The Shrinking of Treehorn (50th Anniversary Edition)

(Author) (Illustrator)
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Product Details

Price
$16.99  $15.80
Publisher
Holiday House
Publish Date
Pages
80
Dimensions
7.2 X 6.1 X 0.6 inches | 0.55 pounds
Language
English
Type
Hardcover
EAN/UPC
9780823447039

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About the Author

Florence Parry Heide (1919 - 2011) was a prolific author of children's books, including The Shrinking of Treehorn and Princess Hyacinth. Heide wrote dozens of other books of prose and poetry and dedicated her career to works that encouraged the curiosity of young readers.

Lane Smith is the illustrator of The Stinky Cheese Man and The True Story of the 3 Little Pigs! by Jon Scieszka. He wrote and illustrated include There Is a Tribe of Kids which won the Kate Greenaway medal in 2017, and Grandpa Green which was a 2012 Caldecott Honor book. His books have been awarded the New York Times Best Illustrated award five times.

Edward Gorey (1925 - 2000) remains one our most recognizable artists, and his distinctive pen-and-ink style has illustrated everything from the iconic alphabet book The Gashlycrumb Tinies to posters for the New York City Ballet to the opening credits of PBS's Mystery. Gorey, in his distinctive raccoon coat, was nearly as renowned as his illustration and he was a tireless lover of the ballet. His work endures, and he is still a celebrated illustrator today. Throughout his career, Gorey wrote more than 100 books, and he illustrated works for T.S. Eliot, Edward Lear, John Updike, Charles Dickens, H.G. Wells, and Bram Stoker. He was a master of dark humor, a lover and supporter of the arts, and a caretaker for animals.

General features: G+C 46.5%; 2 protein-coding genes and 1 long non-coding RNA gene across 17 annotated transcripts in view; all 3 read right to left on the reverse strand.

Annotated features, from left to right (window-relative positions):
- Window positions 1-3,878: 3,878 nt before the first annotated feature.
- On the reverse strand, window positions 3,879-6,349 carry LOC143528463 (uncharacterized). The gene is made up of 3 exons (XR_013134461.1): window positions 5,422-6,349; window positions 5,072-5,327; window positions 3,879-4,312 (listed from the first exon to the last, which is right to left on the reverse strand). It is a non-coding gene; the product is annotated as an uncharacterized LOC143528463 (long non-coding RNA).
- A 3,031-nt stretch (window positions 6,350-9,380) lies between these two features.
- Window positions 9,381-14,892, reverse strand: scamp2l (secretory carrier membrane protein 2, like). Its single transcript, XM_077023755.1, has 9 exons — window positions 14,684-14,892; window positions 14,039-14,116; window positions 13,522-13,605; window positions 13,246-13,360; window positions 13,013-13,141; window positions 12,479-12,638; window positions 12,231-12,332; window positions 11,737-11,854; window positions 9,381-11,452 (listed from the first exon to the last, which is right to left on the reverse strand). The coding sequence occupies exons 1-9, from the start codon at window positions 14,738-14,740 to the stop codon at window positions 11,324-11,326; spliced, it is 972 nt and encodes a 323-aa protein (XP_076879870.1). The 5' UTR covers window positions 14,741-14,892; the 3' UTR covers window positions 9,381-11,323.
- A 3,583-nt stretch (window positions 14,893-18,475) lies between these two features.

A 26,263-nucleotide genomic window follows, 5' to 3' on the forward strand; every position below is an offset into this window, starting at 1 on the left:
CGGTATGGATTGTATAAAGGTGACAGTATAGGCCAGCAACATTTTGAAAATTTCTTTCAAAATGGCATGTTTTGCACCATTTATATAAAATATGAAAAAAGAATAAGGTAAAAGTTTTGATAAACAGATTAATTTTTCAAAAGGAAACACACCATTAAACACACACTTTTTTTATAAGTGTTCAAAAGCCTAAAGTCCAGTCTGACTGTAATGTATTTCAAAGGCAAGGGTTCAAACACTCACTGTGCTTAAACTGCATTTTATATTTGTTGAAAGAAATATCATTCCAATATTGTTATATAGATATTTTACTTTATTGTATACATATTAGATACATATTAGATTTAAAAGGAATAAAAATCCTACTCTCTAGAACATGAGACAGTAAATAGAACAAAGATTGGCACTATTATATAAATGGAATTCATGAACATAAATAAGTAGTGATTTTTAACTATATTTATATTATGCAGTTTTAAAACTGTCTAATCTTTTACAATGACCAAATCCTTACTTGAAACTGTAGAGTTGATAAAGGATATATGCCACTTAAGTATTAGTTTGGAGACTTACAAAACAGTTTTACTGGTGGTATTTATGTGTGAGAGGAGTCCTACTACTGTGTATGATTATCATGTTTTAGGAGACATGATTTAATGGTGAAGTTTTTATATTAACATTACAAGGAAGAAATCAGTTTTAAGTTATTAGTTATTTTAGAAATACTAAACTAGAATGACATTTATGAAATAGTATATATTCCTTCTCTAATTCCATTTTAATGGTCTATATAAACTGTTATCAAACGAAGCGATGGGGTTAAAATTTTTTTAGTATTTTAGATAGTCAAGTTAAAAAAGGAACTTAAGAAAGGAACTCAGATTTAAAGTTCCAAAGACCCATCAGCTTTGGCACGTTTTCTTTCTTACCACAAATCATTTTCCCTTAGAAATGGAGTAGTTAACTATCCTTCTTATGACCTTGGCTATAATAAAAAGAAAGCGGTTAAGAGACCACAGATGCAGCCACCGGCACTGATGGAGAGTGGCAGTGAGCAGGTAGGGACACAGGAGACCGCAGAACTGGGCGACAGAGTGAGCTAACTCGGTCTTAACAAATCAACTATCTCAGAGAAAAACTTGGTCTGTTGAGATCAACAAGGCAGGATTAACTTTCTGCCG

Reviews

"Sheer fun." --School Library Journal

"For any child who has often felt ignored by the adult world, here is a perfect gift to lift the spirits...will bring a chorus of delight from younger readers." --Publishers Weekly

"It is always a pleasure to see that a new vehicle has been found for Edward Gorey's distinctive drawings, and in this instance a fey, imaginative little tale that fits them to perfection....The Alice‐in‐Wonderland quality of shrinking and regrowth is deftly treated. Gorey's drawings--old‐fashioned yet a little mod, Beardsleyesque yet Sunday‐School clean, popping out with a marvelous control of space and odd angles--enhance the feel of melancholy and magic. They conjure up memories of listing attics, fatal lozenges, curious sofas, Willowdale handcars and wuggly umps. Not to mention nursery friezes, pious infants, vinegar works and doubtful guests." --The New York Times